ORIGINAL RESEARCH article
Sec. Infectious Diseases – Surveillance, Prevention and Treatment
Volume 10 - 2022 | https://doi.org/10.3389/fpubh.2022.760746
Epidemiological and Clinical Characteristics of Influenza Outbreaks Among Children in Chongqing, China
- 1Department of Epidemiology and Health Statistics, School of Public Health and Management, Chongqing Medical University, Chongqing, China
- 2Clinical College, Chongqing Medical University, Chongqing, China
- 3Chongqing Municipal Center for Disease Control and Prevention, Chongqing, China
- 4The Library, Chongqing Medical University, Chongqing, China
- 5Department of Epidemiology and Health Statistics, School of Public Health and Management, Chongqing Medical University, Chongqing, China
Influenza is a global serious public health threat. Seasonal influenza among children in Chongqing has been a heavy health burden. To date, few studies have examined the spatial and temporal characteristics of influenza. This research sheds new light on correlating them with influenza outbreaks with data of over 5 years (2014–2018). All cluster outbreaks among preschool and school-age children reported in Chongqing were collected through the Public Health Emergency Management Information System. The demographical, epidemiological, and clinical data of the cases were analyzed. From 2014 to 2018, a total of 111 preschool- and school-based influenza-like illness outbreaks involving 3,549 cases were identified. Several clinical symptoms that were analyzed in this study showed significant contrast between influenza A and B. Spatial autocorrelation analysis over the 5-year data detected Xiushan district being the most likely cluster. The exploration of the spatial distribution and clinical characteristics of influenza cluster of children in Chongqing could help the effective implementation of health policies. Future studies should be conducted to monitor the outbreaks of influenza among children.
Influenza is a globally prevalent disease. It is a leading cause of annual epidemics, especially in tropical and subtropical areas. Influenza viruses that can infect humans are divided into three types (A–C), while seasonal epidemics are generally caused by types A and B. Influenza A viruses have several subtypes on the account of antigenic shift, while influenza B viruses currently have only two genetically distinct lineages (B/Yamagata and B/Victoria) (1). Though generally considered as a mild disease, according to the latest estimate, 290,000–650,000 deaths due to influenza occur each year (2). Recent studies tend to focus on differences in symptoms between influenza strains (3, 4). Still, several epidemiological characteristics between influenza A and B infections have been proven to be distinguishable (5). The present study aimed to explore further differences in clinical manifestations between the strains. Many studies have demonstrated that preschool and school-aged children are among the groups most susceptible to influenza infection. Few research directly investigated the spatial distribution of school-based cluster outbreaks (6–10). Kindergartens and primary schools are full of lively and vulnerable children. Thus, they are destined to be places where influenza outbreaks are likely to occur. Therefore, specific research is meaningful and necessary.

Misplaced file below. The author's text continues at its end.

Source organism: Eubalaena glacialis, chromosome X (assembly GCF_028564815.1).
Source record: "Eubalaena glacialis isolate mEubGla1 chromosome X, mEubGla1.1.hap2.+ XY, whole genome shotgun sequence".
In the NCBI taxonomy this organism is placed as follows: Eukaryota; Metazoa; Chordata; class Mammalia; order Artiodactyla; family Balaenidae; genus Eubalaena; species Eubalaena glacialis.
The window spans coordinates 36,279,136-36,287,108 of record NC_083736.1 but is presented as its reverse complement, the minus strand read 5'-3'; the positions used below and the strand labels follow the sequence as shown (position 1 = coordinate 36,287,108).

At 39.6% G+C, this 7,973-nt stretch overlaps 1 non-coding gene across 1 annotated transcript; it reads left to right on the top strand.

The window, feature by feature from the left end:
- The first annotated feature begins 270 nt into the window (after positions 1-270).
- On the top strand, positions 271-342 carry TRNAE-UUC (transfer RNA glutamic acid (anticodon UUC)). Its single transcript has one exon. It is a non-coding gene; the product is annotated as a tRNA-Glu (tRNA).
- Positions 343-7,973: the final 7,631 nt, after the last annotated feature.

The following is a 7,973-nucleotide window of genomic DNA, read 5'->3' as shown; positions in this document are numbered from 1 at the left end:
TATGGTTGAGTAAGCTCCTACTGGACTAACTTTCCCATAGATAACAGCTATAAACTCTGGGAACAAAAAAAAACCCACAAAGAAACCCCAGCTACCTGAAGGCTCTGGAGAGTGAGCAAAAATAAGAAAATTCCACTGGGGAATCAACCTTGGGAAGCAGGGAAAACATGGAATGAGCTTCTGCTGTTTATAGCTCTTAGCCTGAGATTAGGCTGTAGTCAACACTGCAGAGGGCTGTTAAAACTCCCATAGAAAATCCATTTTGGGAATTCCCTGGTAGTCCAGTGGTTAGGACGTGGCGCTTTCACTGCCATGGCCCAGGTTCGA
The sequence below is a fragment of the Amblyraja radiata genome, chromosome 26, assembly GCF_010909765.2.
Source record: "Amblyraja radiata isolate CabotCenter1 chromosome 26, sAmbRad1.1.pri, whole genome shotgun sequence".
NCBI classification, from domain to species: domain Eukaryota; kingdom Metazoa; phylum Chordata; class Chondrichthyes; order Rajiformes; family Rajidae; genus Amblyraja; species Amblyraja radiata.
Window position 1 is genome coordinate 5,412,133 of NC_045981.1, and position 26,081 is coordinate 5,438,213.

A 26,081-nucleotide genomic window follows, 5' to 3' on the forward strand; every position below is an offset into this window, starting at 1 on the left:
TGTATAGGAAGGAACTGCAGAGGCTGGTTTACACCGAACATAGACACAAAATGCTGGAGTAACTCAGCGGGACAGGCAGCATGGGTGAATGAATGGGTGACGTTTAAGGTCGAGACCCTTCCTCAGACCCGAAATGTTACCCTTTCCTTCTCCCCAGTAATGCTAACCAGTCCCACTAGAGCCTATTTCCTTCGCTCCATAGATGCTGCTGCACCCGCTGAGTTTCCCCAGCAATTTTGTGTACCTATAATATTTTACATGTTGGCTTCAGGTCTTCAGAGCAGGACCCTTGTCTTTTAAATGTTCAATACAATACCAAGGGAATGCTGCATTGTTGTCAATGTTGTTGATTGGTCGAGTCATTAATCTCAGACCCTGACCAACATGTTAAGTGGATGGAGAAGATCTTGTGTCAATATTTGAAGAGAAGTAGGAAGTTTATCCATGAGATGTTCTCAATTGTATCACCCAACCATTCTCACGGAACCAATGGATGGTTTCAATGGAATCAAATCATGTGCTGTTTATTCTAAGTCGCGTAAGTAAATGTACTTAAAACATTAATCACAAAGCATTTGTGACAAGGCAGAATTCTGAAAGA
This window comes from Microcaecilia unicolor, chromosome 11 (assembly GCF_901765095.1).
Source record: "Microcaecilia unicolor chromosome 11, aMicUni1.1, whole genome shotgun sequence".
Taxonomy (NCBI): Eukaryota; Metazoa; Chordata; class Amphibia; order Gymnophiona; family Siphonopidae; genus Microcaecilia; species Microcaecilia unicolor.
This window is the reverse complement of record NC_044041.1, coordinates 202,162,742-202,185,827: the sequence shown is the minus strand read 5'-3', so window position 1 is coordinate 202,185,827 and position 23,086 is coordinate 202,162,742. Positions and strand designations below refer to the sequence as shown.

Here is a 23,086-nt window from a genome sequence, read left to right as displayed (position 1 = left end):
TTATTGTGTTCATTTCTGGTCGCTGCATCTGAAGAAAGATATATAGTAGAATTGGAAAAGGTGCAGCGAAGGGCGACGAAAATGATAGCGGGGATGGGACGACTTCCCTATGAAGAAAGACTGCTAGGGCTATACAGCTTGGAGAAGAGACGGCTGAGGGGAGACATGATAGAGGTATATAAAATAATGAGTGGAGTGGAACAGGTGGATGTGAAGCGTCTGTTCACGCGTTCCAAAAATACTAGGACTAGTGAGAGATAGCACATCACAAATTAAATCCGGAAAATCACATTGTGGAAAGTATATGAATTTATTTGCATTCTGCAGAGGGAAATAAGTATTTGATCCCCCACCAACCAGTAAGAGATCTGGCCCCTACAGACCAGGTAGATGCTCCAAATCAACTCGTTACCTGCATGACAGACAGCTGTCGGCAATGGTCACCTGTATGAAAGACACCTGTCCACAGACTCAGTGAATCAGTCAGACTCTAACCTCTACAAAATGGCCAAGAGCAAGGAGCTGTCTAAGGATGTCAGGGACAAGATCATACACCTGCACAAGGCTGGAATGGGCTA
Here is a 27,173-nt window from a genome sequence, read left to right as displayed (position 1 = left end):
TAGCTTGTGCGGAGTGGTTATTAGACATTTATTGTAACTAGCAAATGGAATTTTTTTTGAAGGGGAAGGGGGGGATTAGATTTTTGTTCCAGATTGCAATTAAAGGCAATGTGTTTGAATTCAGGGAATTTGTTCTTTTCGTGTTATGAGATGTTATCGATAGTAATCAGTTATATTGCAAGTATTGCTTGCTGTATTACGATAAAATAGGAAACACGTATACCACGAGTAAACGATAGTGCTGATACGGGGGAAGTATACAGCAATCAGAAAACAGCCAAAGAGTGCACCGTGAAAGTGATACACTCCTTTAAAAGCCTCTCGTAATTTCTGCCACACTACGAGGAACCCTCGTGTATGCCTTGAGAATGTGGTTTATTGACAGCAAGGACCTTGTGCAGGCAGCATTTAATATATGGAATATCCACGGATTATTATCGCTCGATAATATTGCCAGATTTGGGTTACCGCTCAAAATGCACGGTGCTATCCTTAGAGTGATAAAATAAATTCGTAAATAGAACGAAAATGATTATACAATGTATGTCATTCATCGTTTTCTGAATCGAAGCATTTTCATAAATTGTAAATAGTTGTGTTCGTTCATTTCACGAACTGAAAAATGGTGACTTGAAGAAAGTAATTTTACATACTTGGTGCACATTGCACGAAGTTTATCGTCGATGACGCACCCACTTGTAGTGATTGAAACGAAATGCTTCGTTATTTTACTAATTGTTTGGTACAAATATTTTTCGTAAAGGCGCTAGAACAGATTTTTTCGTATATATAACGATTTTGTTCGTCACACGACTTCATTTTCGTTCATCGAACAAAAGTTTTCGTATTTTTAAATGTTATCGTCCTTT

Chongqing is the largest subtropical municipality located in Southeast China. Influenza poses a significant public health threat to Chongqing due to the humid subtropical monsoon climate and dense population. An annual average of 10,025 influenza-associated deaths occurred in Chongqing, corresponding to 5.2% of all deaths (11). Few literature could be found on the epidemiological and virological characteristics of influenza from 2011–2015 in Chongqing (11–13).
Vaccination is considered the best preventive measure against influenza (14–16), and vaccination among school-aged children can indirectly protect other age groups (17, 18). However, it does not provide the best protection when a poor match exists between the vaccine strain and the circulating strain or when a new pandemic virus emerges (19–21). Furthermore, the duration and predominant virus types are unpredictable, making influenza vaccination extremely difficult. No previous study has employed spatial and temporal techniques for exploring the distribution and clinical features of influenza. The present paper aimed to critically analyze the epidemiological and clinical characteristics of influenza A and B among preschool and school-aged children in Chongqing from 2014 to 2018.
Study Setting and Population
Influenza is marked by sudden onset of fever, myalgia, headache, malaise, dry cough, sore throat, and nasal congestion (22–24). Influenza-like illness (ILI) is defined as fever (body temperature ≥ 38°C) accompanied by cough or sore throat. The onset time of fever should be within the course of this acute fever, and temperature determination includes body temperature measured by the patient and the medical institution (25, 26). Laboratory-confirmed cases are defined as those confirmed with influenza virus detected by laboratory RT-PCR from swab samples (27).
An influenza-like case outbreak is defined as an unusually high number of influenza-like cases occurring within a short period of time in the same area or unit (28). In the present study, the monitored outbreaks were defined as more than 10 cases of ILI detected in the same school, childcare institution, or other group units in 1 week (25).